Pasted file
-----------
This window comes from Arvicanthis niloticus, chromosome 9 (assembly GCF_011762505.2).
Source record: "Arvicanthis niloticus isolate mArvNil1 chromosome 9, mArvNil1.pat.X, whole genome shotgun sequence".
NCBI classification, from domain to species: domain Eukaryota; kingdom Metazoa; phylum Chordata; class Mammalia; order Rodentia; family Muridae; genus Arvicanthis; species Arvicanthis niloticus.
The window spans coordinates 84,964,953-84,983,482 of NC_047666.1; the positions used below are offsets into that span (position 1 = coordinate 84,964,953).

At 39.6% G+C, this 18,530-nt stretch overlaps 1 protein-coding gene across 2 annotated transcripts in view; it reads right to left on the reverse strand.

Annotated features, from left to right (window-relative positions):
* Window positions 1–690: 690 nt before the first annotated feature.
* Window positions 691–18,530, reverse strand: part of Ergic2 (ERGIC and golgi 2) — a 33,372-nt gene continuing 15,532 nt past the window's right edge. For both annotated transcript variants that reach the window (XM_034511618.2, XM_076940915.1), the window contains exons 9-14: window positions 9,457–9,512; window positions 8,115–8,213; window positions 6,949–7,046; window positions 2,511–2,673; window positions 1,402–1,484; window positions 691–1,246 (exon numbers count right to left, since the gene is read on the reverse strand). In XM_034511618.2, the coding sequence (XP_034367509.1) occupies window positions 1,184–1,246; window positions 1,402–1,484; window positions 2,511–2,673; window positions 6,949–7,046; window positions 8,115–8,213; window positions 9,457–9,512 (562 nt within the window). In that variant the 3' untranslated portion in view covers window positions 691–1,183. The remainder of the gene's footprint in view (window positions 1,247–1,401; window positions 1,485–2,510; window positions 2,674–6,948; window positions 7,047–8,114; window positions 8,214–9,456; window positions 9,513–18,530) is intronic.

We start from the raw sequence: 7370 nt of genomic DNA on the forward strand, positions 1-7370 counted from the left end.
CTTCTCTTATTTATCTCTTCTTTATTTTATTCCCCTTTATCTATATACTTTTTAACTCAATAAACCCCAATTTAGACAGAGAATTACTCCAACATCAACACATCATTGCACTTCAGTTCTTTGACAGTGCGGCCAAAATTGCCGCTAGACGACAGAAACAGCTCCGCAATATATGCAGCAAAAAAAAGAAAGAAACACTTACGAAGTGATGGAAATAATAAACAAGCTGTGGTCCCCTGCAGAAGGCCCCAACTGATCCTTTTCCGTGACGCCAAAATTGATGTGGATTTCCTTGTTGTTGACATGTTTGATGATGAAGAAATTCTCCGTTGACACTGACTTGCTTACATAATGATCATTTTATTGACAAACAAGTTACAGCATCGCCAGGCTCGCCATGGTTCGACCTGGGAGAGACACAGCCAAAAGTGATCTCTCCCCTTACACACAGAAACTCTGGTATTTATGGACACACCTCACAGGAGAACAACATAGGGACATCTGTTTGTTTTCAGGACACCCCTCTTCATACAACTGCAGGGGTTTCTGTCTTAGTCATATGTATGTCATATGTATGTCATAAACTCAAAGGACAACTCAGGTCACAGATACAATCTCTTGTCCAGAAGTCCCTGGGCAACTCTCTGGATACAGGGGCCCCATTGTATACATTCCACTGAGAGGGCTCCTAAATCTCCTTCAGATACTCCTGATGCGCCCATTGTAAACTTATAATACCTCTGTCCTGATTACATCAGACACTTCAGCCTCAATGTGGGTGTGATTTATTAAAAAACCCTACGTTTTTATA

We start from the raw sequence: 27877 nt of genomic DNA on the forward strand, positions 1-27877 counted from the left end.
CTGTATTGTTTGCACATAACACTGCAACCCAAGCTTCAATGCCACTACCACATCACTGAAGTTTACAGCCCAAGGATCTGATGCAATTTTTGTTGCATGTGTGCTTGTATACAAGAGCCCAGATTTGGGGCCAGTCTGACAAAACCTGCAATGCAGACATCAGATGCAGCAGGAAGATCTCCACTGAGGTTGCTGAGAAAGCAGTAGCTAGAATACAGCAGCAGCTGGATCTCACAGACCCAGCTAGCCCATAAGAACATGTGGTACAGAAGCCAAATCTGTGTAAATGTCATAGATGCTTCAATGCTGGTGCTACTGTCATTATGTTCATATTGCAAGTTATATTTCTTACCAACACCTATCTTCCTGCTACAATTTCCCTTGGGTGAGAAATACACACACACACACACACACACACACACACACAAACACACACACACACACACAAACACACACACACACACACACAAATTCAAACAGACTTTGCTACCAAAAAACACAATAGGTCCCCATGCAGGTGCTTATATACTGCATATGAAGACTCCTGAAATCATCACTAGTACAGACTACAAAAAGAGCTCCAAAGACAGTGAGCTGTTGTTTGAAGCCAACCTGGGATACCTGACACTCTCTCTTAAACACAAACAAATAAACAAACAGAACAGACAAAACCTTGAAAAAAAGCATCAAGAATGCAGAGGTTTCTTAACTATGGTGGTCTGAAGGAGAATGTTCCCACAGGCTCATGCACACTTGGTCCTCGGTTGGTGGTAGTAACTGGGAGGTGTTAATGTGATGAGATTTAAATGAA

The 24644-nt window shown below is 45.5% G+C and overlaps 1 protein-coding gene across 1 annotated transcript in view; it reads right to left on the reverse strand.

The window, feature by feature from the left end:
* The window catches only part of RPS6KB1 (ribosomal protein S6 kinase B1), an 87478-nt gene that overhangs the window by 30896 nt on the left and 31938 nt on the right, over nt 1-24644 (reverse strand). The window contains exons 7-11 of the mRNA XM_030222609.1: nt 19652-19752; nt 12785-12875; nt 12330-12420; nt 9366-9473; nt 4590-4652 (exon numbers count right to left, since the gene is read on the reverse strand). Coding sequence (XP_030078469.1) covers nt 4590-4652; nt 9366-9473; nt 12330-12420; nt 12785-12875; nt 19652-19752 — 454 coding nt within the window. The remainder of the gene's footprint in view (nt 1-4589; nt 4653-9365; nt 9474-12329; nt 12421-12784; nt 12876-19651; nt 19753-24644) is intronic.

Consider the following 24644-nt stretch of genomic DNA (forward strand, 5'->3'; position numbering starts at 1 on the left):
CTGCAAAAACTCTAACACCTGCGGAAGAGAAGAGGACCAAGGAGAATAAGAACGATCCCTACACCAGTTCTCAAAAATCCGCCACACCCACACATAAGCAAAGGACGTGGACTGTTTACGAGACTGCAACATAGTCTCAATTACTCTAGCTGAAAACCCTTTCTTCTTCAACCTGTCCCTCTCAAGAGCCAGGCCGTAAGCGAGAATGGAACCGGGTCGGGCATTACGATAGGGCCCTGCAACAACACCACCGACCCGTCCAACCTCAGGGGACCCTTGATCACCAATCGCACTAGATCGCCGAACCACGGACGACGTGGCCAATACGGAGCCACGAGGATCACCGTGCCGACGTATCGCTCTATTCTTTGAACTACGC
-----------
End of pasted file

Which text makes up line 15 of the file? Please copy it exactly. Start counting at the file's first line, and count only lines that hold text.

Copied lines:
* The window catches only part of RPS6KB1 (ribosomal protein S6 kinase B1), an 87478-nt gene that overhangs the window by 30896 nt on the left and 31938 nt on the right, over nt 1-24644 (reverse strand). The window contains exons 7-11 of the mRNA XM_030222609.1: nt 19652-19752; nt 12785-12875; nt 12330-12420; nt 9366-9473; nt 4590-4652 (exon numbers count right to left, since the gene is read on the reverse strand). Coding sequence (XP_030078469.1) covers nt 4590-4652; nt 9366-9473; nt 12330-12420; nt 12785-12875; nt 19652-19752 — 454 coding nt within the window. The remainder of the gene's footprint in view (nt 1-4589; nt 4653-9365; nt 9474-12329; nt 12421-12784; nt 12876-19651; nt 19753-24644) is intronic.